I aligned the flat section so it’s parallel to the platform when the switch activates.
Stipulated: plotter pens aren’t a good test for tool length probing, because they have a locating flange to ensure a consistent position in the pen holder and a rigidly controlled flange-to-tip length:
What’s going on here involves configuring and testing bCNC’s overall tool change process: not using cutting tools preserves both sanity and hardware!
NYS DOT repaved the section of Rt 376 between our house and the Red Oaks Mill intersection during a mid-October week, doing most of the work overnight to avoid jamming traffic to the horizon in all directions. Having nothing better to do, I supervised the proceedings …
They prepared the surface by milling off the old pavement during three successive nights, which was just about as noisy as you’d think:
The asphalt spreader sported bizarre LED lights:
Southbound paving began with a crisp new truck:
He would look the same rolling a highway straight through Hades:
The short truck cleared the overhead wire:
Then they chucked up a series of longer Flow Boy trailers:
Despite all the machinery, the job requires guys with rakes and shovels.
All the pictures come from the Pixel, hand-held with automagic exposure and HDR+.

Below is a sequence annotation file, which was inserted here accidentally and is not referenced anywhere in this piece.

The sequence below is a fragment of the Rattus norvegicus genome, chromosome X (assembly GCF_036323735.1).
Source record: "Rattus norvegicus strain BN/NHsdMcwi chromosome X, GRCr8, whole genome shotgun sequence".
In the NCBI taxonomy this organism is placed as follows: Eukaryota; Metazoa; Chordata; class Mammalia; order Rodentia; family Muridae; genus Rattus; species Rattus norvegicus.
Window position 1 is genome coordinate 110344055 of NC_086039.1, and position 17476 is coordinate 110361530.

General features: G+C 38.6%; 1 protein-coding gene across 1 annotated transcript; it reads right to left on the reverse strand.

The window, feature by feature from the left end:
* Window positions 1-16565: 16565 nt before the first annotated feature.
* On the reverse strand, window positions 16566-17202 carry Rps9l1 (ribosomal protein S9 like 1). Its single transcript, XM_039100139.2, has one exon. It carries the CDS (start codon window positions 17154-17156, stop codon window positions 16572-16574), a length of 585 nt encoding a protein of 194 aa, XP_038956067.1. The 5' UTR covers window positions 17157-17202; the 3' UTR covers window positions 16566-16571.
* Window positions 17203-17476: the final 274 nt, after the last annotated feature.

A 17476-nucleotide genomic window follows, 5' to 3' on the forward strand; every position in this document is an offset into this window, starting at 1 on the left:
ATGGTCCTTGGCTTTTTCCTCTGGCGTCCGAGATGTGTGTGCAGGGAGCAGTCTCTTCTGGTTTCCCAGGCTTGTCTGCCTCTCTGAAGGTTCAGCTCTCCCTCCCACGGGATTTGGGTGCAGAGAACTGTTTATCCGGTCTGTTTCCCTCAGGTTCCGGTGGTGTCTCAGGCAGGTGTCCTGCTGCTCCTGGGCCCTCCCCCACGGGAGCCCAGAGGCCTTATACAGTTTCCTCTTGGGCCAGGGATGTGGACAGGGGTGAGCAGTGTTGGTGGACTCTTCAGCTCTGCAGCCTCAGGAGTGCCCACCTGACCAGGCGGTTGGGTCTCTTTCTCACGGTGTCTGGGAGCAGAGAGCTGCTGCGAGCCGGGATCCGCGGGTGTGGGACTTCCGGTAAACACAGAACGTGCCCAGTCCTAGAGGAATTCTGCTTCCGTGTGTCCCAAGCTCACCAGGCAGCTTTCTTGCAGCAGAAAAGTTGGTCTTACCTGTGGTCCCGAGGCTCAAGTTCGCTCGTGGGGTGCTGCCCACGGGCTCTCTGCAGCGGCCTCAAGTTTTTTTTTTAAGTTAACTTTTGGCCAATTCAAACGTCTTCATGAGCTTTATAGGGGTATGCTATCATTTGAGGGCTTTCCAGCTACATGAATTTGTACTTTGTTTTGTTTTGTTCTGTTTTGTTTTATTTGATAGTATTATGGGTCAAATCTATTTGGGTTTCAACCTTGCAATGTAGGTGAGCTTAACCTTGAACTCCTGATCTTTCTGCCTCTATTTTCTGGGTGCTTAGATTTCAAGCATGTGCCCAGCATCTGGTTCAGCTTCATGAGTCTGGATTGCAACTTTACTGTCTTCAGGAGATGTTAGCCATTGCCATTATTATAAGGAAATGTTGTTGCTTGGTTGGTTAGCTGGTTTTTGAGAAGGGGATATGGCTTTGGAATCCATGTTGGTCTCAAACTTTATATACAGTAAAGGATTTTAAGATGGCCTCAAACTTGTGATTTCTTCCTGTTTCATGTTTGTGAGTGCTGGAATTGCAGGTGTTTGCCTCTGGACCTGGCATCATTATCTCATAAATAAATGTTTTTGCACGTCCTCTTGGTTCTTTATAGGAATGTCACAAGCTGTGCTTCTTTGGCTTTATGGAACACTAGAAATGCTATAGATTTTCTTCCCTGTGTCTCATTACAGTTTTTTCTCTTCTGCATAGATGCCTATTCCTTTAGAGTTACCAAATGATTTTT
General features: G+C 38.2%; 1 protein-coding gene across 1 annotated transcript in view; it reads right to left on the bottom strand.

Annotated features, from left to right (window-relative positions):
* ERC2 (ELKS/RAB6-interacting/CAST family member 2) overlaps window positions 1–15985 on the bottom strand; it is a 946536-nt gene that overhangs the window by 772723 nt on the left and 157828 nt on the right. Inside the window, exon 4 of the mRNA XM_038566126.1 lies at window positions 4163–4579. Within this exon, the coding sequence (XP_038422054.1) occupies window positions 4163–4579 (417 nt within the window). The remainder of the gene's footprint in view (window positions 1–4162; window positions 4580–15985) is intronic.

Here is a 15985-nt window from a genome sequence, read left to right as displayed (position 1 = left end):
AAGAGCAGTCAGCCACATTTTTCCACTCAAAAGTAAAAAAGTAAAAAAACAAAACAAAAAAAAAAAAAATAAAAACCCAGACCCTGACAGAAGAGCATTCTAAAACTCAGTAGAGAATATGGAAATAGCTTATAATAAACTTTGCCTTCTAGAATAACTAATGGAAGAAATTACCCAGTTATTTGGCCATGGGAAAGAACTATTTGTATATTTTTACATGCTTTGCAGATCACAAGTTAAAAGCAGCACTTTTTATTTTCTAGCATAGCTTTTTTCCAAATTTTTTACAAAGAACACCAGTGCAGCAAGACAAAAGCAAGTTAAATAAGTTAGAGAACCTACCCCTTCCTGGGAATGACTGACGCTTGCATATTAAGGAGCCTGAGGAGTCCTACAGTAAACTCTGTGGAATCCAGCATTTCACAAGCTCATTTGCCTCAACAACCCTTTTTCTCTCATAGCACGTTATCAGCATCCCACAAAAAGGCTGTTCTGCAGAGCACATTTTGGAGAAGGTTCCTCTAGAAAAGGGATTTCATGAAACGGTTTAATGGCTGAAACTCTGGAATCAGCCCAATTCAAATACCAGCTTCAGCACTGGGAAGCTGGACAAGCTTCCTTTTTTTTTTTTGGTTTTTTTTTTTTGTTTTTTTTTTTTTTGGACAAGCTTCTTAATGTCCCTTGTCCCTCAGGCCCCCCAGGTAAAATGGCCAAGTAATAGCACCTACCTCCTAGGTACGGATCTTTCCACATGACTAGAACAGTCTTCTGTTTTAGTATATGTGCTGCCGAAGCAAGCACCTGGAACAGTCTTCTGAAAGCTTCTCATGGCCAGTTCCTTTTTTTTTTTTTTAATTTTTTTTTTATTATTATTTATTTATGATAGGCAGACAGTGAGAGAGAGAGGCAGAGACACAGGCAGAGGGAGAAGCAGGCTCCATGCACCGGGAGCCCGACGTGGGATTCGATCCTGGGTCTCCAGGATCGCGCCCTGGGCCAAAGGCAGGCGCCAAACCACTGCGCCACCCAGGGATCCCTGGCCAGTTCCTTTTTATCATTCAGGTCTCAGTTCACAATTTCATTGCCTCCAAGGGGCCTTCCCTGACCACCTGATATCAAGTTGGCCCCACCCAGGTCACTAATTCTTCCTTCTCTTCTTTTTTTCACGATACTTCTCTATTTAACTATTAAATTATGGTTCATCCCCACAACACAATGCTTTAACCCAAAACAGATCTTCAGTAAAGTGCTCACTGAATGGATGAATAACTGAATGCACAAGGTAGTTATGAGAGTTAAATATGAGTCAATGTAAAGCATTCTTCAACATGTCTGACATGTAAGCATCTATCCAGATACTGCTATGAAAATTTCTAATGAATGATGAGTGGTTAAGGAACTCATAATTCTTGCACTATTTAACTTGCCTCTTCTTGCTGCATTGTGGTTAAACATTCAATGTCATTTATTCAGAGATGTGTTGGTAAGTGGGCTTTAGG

My tax dollars were definitely awake and hard at work during those nights!
A first pass at a useful prolog, minus the offending codes:
cat ~/.config/gcmc/prolog.gcmc (prolog begins) G17 (XY plane) G21 (mm) G40 (no cutter comp) G49 (no tool length comp) G80 (no motion mode) G90 (abs distance) G94 (units per minute) (prolog ends)
Including any of the usual “end of program” M-Codes in the epilog(ue) causes GRBL to pause before exiting the program, so leave only a placeholder:
cat ~/.config/gcmc/epilog.gcmc (epilog begins) (M2) (allow program to continue) (epilog ends)
Having done a
git clone into
/opt/gcmc before building the program, the GCMC library routines live in:
Limiting numeric values to two decimal places makes sense:
With all that in hand, unleashing the compiler on an unsuspecting source file requires this jawbreaker:
gcmc -P 2 -I /opt/gcmc/library \ -G ~/.config/gcmc/prolog.gcmc \ -g ~/.config/gcmc/epilog.gcmc \ -o cycloids.ngc \ cycloids.gcmc
One might, of course, tuck all that into a little script, rather than depend on extracting it from the
bash history as needed.
The resulting G-Code file looks about right: